This approach, technically called "therapeutic cloning" means that in theory hESC could be made from any of us and be given back to us as a self or autologous transplant.
However, this advance is also (despite the talking points being advanced by some of my colleagues to the contrary) a real big step toward the other kind of human cloning: reproductive cloning.
See a nifty diagram here explaining the two kinds of cloning visually.
This other kind of cloning is the type in Star Wars. But today human cloning seems to be getting closer to reality and less constrained just to sci-fi.
Remarkably, while the US FDA has indicated that it has the regulatory authority to oversee human reproductive cloning (should it ever be possible), the process is not technically illegal in the US. So if someone cloned you or Einstein or Justin Bieber or Sheldon Cooper (if he were real), I do not believe they would be thrown in jail. The FDA would tell them to stop it, but wouldn't it be a little too late at that point?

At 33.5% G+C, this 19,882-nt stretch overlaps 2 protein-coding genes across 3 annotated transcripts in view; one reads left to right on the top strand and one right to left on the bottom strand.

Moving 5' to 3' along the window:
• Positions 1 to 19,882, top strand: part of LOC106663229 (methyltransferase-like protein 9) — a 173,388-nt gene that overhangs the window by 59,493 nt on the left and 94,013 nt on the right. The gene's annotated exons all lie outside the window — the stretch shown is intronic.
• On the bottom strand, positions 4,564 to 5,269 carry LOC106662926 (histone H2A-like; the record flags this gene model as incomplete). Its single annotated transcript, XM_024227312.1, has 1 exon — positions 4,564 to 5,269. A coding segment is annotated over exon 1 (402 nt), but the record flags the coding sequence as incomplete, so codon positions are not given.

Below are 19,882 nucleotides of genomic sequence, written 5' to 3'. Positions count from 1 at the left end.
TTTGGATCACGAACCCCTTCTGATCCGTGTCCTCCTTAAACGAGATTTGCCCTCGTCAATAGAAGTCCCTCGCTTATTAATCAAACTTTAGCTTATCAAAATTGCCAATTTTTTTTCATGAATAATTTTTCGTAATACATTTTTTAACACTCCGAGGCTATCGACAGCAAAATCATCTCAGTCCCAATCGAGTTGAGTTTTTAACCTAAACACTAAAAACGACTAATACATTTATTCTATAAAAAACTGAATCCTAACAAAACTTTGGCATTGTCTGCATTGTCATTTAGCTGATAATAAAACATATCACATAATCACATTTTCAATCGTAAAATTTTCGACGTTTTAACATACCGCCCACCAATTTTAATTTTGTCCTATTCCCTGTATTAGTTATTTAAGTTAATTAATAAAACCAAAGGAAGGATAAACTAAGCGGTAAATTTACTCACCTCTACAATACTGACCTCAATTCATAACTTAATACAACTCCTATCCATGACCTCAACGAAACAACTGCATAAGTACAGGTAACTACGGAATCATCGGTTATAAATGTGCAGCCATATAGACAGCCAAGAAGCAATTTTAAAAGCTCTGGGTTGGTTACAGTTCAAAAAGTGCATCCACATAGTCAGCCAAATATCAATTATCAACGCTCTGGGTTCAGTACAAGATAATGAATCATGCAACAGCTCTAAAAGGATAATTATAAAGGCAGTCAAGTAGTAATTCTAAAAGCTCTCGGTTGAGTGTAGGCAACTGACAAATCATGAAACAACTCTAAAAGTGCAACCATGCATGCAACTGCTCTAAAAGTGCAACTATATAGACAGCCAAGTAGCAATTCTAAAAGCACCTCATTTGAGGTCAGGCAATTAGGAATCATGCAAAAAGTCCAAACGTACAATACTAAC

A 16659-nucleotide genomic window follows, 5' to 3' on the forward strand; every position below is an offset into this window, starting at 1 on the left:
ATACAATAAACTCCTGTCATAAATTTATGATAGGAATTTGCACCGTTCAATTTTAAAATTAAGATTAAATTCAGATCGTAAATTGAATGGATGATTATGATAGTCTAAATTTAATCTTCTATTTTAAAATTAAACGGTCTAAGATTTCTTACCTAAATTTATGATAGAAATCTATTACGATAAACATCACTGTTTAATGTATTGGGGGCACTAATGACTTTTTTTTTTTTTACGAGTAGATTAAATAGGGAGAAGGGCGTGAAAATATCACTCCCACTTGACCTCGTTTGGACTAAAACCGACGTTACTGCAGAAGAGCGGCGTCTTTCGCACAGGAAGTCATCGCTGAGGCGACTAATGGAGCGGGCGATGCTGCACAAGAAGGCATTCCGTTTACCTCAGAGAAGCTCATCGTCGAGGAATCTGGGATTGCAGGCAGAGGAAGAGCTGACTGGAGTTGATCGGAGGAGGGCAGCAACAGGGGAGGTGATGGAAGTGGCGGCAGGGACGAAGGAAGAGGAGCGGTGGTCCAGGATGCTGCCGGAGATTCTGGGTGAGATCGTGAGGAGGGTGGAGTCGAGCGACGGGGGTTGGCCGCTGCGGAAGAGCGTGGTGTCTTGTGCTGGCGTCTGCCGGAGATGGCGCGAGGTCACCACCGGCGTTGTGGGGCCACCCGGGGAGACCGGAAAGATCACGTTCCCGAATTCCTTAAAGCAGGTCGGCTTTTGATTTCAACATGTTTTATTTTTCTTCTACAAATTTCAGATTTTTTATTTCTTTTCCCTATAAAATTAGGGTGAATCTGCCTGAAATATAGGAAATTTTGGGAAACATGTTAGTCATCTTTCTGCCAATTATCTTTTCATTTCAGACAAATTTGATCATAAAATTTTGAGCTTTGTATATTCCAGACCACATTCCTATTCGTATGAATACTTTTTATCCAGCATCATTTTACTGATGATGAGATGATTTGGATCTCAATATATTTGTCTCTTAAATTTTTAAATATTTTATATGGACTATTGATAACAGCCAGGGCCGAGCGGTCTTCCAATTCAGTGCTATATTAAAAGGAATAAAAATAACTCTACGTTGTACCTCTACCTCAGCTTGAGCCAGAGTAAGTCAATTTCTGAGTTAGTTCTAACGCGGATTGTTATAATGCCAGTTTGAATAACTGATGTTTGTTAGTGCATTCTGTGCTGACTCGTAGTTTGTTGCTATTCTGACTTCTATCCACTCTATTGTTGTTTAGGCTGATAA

The paper that came out in Cell makes reproductive cloning a whole lot more likely. While the lead author has stated that cloning monkeys hasn't worked out, it is possible that it may work in humans and the "monkey wrenches" in monkey cloning will certainly be resolved as well.
On the positive side, the clinical potential of therapeutic cloning is a big deal and exciting. And to be clear I support the work reported in the paper, but let's just be clear and honest that this finding does bear on human reproductive cloning too.
- Stem cell story of the year: human cloning of embryonic stem cells
- Nuclear Transfer Is Banned, But It's Superior For Creating Embryonic Stem Cells
- Adult Stem Cells Changed Into Pluripotent Stem Cells By Nuclear Transfer
- The Case For Ethical Embryonic Stem Cell Research
- Histones May Hold The Key To The Generation Of Totipotent Stem Cells